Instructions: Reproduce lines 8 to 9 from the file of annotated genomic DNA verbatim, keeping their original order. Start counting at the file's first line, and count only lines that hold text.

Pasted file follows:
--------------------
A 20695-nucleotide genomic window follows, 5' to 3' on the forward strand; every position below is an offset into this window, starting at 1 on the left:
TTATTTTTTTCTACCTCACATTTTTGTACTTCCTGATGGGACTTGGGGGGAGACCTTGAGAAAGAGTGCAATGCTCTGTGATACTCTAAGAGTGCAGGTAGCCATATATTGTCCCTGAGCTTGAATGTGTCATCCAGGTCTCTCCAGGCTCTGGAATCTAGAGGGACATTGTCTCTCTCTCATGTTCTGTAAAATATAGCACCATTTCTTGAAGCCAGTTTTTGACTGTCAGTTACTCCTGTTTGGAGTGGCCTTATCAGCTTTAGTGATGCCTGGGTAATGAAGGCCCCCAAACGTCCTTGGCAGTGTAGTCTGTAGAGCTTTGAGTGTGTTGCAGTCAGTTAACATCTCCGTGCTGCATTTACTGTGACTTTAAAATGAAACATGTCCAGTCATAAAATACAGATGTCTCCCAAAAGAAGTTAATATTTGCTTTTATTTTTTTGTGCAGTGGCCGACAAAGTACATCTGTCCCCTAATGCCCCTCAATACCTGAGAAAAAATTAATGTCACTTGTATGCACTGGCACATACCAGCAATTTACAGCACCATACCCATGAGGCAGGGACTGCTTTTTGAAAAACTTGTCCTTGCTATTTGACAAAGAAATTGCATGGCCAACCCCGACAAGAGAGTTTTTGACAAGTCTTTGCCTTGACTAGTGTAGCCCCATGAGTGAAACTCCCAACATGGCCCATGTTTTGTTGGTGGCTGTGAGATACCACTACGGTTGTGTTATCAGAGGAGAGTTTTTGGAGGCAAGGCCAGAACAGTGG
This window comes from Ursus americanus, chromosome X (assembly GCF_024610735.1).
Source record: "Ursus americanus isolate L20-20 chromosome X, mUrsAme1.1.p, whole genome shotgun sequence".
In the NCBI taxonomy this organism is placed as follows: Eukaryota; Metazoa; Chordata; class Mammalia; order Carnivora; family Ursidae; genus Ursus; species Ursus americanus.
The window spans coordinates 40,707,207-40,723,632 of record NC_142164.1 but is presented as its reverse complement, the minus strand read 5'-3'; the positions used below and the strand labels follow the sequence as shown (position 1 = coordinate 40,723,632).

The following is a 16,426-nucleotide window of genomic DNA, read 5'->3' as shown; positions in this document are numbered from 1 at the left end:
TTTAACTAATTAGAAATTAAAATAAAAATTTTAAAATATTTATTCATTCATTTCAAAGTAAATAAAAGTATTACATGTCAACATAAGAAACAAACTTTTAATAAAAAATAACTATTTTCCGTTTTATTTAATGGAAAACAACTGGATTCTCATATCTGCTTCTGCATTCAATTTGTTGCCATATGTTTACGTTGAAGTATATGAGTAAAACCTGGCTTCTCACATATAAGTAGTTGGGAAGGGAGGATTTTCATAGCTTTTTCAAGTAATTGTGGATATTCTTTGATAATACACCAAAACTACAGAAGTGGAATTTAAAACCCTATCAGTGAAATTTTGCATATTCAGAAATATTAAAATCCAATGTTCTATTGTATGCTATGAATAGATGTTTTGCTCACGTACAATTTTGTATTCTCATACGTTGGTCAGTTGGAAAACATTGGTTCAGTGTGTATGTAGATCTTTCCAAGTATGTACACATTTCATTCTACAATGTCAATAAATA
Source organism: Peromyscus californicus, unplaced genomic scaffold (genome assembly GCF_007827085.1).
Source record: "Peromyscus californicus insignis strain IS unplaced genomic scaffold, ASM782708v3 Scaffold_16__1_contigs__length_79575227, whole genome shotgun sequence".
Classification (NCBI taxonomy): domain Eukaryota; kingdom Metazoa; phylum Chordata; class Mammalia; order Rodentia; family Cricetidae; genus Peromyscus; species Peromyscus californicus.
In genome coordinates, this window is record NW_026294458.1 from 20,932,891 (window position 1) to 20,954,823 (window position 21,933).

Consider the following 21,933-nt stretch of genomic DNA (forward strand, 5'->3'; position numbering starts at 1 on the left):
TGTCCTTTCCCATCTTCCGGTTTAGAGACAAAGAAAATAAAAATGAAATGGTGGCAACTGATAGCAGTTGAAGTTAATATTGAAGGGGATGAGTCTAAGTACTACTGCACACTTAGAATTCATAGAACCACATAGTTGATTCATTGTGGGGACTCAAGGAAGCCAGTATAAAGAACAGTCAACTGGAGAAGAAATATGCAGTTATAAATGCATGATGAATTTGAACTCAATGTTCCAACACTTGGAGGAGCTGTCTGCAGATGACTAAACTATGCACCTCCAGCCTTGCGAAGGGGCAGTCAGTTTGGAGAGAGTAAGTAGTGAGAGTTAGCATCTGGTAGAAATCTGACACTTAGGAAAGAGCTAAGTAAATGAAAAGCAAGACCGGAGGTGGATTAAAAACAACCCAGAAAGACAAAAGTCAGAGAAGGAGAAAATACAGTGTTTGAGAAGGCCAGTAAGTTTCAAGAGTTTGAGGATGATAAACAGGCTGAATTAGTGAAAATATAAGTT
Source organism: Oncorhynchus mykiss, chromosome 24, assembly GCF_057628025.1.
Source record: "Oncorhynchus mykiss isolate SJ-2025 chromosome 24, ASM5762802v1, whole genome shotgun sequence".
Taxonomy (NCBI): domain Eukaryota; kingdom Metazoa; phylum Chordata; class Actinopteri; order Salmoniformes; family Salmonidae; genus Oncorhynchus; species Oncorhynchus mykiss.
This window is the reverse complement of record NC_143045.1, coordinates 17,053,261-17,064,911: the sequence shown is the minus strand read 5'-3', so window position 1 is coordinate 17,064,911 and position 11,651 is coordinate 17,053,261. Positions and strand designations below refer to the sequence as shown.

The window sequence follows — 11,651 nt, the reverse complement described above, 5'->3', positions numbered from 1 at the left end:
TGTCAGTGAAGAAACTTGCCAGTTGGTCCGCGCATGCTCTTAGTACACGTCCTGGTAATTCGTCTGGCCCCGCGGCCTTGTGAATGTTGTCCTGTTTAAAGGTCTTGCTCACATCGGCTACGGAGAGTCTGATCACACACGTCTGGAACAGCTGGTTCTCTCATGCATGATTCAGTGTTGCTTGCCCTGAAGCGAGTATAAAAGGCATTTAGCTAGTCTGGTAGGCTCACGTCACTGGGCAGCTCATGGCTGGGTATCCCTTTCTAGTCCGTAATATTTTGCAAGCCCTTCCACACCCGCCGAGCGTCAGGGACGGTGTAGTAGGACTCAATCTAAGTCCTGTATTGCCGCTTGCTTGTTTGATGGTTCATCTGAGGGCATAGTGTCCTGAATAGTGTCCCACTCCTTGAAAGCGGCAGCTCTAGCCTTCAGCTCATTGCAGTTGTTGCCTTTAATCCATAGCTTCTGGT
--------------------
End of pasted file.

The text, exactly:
TTTAACTAATTAGAAATTAAAATAAAAATTTTAAAATATTTATTCATTCATTTCAAAGTAAATAAAAGTATTACATGTCAACATAAGAAACAAACTTTTAATAAAAAATAACTATTTTCCGTTTTATTTAATGGAAAACAACTGGATTCTCATATCTGCTTCTGCATTCAATTTGTTGCCATATGTTTACGTTGAAGTATATGAGTAAAACCTGGCTTCTCACATATAAGTAGTTGGGAAGGGAGGATTTTCATAGCTTTTTCAAGTAATTGTGGATATTCTTTGATAATACACCAAAACTACAGAAGTGGAATTTAAAACCCTATCAGTGAAATTTTGCATATTCAGAAATATTAAAATCCAATGTTCTATTGTATGCTATGAATAGATGTTTTGCTCACGTACAATTTTGTATTCTCATACGTTGGTCAGTTGGAAAACATTGGTTCAGTGTGTATGTAGATCTTTCCAAGTATGTACACATTTCATTCTACAATGTCAATAAATA
Source organism: Peromyscus californicus, unplaced genomic scaffold (genome assembly GCF_007827085.1).